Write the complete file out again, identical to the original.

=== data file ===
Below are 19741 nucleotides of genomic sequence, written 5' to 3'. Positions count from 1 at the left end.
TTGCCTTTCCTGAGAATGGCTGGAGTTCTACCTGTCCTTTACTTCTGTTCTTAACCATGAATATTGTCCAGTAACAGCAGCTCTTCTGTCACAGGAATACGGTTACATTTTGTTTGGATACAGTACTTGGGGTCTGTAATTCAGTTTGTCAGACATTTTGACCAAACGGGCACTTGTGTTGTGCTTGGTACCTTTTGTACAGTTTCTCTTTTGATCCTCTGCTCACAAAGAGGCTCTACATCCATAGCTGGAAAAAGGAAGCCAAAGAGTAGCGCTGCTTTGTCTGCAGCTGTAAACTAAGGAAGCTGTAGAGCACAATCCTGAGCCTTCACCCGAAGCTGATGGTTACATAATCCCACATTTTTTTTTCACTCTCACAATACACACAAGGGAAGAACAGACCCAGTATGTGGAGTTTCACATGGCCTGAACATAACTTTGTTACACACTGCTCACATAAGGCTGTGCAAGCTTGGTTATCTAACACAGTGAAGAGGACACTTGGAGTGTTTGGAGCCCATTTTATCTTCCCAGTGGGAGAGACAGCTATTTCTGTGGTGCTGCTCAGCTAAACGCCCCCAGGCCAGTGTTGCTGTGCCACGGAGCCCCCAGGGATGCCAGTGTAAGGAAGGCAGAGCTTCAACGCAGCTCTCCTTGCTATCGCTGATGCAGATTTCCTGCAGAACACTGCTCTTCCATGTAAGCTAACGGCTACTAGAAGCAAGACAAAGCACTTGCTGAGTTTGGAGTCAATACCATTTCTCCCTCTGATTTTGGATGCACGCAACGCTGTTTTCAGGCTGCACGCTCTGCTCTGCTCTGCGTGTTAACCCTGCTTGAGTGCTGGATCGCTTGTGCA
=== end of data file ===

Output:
Below are 19741 nucleotides of genomic sequence, written 5' to 3'. Positions count from 1 at the left end.
TTGCCTTTCCTGAGAATGGCTGGAGTTCTACCTGTCCTTTACTTCTGTTCTTAACCATGAATATTGTCCAGTAACAGCAGCTCTTCTGTCACAGGAATACGGTTACATTTTGTTTGGATACAGTACTTGGGGTCTGTAATTCAGTTTGTCAGACATTTTGACCAAACGGGCACTTGTGTTGTGCTTGGTACCTTTTGTACAGTTTCTCTTTTGATCCTCTGCTCACAAAGAGGCTCTACATCCATAGCTGGAAAAAGGAAGCCAAAGAGTAGCGCTGCTTTGTCTGCAGCTGTAAACTAAGGAAGCTGTAGAGCACAATCCTGAGCCTTCACCCGAAGCTGATGGTTACATAATCCCACATTTTTTTTTCACTCTCACAATACACACAAGGGAAGAACAGACCCAGTATGTGGAGTTTCACATGGCCTGAACATAACTTTGTTACACACTGCTCACATAAGGCTGTGCAAGCTTGGTTATCTAACACAGTGAAGAGGACACTTGGAGTGTTTGGAGCCCATTTTATCTTCCCAGTGGGAGAGACAGCTATTTCTGTGGTGCTGCTCAGCTAAACGCCCCCAGGCCAGTGTTGCTGTGCCACGGAGCCCCCAGGGATGCCAGTGTAAGGAAGGCAGAGCTTCAACGCAGCTCTCCTTGCTATCGCTGATGCAGATTTCCTGCAGAACACTGCTCTTCCATGTAAGCTAACGGCTACTAGAAGCAAGACAAAGCACTTGCTGAGTTTGGAGTCAATACCATTTCTCCCTCTGATTTTGGATGCACGCAACGCTGTTTTCAGGCTGCACGCTCTGCTCTGCTCTGCGTGTTAACCCTGCTTGAGTGCTGGATCGCTTGTGCA